In which the contributors to BS and friends of the contributors discuss data analytics
Arran Gold, numbers guy; Rebel Yell, chief scientist; Duke of Toronto, financial doomist; Dalwhinnie, Tory squire and Avatar of Enlightenment.
Arran Gold started it by sending the following article to the BS list. It went as follows:
How Analytical Models Failed Clinton
Her campaign was so confident in its data that it opted not to do tracking polls in states that decided the election.
The November elections pitted Democrats against Republicans, conservatives against liberals, Trump-style populists and tea partiers against the establishment and conventional politicians. Another contest, followed mainly by political aficionados, matched traditional pollsters against newly fashionable analytics wizards, some of whom—pretentiously in my opinion—called themselves “data scientists.”
It was well known that traditional polling was having problems. The numbing effect of billions of telemarketing calls and the advent of caller ID and voice mail had reduced response rates (the percentage of completed interviews for every hundred attempts) from the 40s a couple of decades ago to the high single digits. As they struggled to get truly representative samples, pollsters “weighted” their data more than ever before, making assumptions of what the electorate would look like on election days that were weeks, months, or even a year or more away.
I am sure Rebel Yell and his statistician William Briggs will have something to say about this. For my part, the bias of this report is that better numbers could have told Clinton something and would have helped her make better decisions about ad-buys.
No. This election was not won or lost on polls directing ad-buys.
In an important sense, this article doesn’t “get it”. Clinton lost because pride went before a fall, because Democratic votes are excessively concentrated in urban areas , and enough people voted in the right states in the right proportions for Trump to win, and that was because they had someone to believe in.
This is just more shouting at the bar.
Arran Gold responded in his characteristically polite way:
She never went to Wisconsin. The best explanation I have seen is that Putin put a cloaking device on that state so her campaign never saw it. She did go to Arizona and there was even talk of her taking Texas. That is just dumb.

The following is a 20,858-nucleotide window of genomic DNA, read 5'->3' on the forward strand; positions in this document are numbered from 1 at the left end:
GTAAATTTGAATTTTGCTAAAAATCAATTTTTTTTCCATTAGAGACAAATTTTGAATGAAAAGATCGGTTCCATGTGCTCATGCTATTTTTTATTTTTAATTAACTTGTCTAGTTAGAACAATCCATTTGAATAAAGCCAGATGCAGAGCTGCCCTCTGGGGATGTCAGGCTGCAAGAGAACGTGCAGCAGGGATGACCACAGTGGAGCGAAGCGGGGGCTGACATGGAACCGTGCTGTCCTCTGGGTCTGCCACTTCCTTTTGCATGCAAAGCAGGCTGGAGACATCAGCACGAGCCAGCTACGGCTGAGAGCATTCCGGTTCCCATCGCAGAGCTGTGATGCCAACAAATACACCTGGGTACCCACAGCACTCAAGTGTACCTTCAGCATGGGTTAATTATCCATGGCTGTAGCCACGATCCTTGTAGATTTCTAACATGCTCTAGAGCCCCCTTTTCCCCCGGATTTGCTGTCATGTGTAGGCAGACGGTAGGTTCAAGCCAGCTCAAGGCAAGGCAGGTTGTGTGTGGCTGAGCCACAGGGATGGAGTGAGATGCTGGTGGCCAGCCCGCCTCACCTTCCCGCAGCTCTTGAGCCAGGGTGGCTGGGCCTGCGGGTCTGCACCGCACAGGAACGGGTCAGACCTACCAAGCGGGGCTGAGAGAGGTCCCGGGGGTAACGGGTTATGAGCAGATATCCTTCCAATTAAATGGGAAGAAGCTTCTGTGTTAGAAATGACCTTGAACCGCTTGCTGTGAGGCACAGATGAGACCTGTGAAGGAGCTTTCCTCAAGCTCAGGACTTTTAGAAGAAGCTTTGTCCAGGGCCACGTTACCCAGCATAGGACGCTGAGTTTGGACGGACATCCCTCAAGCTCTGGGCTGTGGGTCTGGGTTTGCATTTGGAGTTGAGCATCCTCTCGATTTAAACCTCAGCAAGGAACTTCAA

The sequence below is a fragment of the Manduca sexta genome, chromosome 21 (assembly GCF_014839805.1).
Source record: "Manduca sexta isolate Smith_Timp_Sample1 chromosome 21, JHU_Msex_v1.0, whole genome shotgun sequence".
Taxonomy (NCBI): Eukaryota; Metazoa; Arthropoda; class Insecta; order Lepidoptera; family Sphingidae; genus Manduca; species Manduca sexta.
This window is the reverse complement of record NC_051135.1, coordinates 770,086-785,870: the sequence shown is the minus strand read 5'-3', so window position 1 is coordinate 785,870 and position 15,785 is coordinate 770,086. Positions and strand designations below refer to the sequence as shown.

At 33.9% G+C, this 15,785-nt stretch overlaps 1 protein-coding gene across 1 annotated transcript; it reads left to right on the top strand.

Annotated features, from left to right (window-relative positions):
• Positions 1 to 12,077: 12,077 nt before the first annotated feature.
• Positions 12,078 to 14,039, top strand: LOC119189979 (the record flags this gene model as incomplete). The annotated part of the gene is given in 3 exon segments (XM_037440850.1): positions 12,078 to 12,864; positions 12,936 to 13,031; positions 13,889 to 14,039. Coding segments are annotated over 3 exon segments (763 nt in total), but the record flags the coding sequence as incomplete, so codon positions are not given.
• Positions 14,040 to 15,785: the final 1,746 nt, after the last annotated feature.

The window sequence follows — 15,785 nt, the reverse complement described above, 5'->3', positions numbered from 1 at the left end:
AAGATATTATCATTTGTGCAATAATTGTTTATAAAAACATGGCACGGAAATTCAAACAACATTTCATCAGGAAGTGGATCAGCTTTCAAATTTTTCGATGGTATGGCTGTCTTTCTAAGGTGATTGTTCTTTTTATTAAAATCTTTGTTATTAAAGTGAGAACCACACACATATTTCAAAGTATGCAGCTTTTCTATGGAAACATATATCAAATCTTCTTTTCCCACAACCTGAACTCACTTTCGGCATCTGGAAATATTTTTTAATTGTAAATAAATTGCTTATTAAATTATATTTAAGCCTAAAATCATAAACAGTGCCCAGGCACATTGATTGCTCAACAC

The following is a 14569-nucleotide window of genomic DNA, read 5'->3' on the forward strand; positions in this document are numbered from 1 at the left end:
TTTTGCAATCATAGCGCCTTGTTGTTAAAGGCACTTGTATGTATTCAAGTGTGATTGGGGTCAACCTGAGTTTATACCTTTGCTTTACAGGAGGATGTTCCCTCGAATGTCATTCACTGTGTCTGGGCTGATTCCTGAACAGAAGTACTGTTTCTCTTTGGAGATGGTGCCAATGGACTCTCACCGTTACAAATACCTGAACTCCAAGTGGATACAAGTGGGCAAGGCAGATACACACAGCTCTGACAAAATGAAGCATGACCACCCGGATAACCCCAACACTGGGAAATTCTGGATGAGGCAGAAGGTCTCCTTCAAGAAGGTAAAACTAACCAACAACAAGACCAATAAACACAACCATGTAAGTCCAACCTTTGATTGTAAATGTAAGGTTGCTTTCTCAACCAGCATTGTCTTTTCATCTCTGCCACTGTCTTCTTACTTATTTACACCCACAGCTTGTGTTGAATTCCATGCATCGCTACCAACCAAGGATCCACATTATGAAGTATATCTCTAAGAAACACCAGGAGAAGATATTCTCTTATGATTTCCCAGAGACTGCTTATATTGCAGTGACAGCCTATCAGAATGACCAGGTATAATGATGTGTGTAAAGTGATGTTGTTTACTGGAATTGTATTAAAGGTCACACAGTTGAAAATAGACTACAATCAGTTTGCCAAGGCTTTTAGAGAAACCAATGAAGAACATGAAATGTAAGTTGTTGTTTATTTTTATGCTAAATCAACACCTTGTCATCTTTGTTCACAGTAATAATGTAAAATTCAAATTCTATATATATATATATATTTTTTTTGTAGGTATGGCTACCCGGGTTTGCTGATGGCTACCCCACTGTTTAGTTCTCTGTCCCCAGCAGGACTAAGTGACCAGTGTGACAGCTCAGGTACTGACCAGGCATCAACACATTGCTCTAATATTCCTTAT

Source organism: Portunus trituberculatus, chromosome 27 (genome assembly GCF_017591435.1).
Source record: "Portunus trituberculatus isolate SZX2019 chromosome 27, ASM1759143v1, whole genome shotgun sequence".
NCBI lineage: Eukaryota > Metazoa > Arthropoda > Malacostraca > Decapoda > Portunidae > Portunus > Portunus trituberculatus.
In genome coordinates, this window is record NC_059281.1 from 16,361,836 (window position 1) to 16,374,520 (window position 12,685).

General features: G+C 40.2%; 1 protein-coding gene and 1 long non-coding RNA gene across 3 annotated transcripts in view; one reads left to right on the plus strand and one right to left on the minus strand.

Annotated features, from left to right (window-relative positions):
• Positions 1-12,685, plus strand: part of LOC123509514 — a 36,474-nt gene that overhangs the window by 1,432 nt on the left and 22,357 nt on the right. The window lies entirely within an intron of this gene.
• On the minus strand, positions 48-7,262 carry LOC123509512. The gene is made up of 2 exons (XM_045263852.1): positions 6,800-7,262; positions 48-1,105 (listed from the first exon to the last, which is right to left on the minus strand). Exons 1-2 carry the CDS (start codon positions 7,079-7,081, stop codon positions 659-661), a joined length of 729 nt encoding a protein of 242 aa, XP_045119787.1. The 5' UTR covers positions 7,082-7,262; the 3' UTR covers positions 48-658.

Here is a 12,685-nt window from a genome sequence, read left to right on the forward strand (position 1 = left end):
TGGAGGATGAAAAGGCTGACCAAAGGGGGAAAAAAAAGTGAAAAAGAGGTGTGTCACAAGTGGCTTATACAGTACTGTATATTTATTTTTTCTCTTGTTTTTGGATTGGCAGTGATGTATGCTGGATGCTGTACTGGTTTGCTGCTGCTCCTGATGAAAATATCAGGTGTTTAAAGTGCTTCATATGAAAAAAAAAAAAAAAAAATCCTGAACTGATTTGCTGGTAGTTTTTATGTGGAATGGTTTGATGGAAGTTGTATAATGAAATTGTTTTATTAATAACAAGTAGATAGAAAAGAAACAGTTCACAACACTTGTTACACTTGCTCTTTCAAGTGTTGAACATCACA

That article was written by Charlie Cook of Cook Political Report who is non-partisan so there is no “get it” because his job is to analyze political campaigns. Is HRC a born loser, yes, but what should she have done differently? That is the question Cook is addressing.
Here is another example of Clinton’s approach being wrong.
Hillary Clinton’s Vaunted GOTV [ get out the vote ] Operation May Have Turned Out Trump Voters
A focus on big data over people may have backfired.
Clinton-was-gonna-lose-anyways doesn’t address the question on how to improve on a data driven campaign strategy next time around.
Rebel Yell then interposed:
Of course their approach was wrong, but it was little to do with data. Look, a chunk of the electorate is going to vote Republican, whatever, and a chunk Democrat, whatever.
The story gets even more pronounced when we look at the states that swung the election to Trump. In each of the cases in the table below, the votes gained by people who said: “I don’t like Trump but I’m going to vote for him anyhow” is greater than his total margin in these states. In other words – it was the “Neithers” who pushed Trump over the top in these states and ultimately won him the election.
The “Neithers” are more likely to be men (61%) and are more likely to be age 30-44 than in the younger or older age groups. They are 78% white, as compared to the total electorate which is 70%. One of the most intriguing aspects of the “Neithers” is that a significant portion of those who were unfavorable to both Clinton and Trump were favorable to President Obama. Nearly half of those who didn’t like either of this year’s two major candidates do have a favorable impression of President Obama – and a significant portion of this group voted for Trump. The 2016 election was unique in so many ways. One distinguishing characteristic is just how many people had an unfavorable impression of both of the major party candidates. To be sure, some of these people decided not to vote for either – Gary Johnson and Jill Stein combined for 18% of the vote among the “Neithers.” However in the end, far more people who liked neither candidate chose Donald Trump and that provided him with his margin of victory in the battleground states.
The last mentioned article is both persuasive and relevant. It asked the right questions, and gets the right answers. I particularly like the fact that many of the Trump votes liked Obama. The same nation elected them both.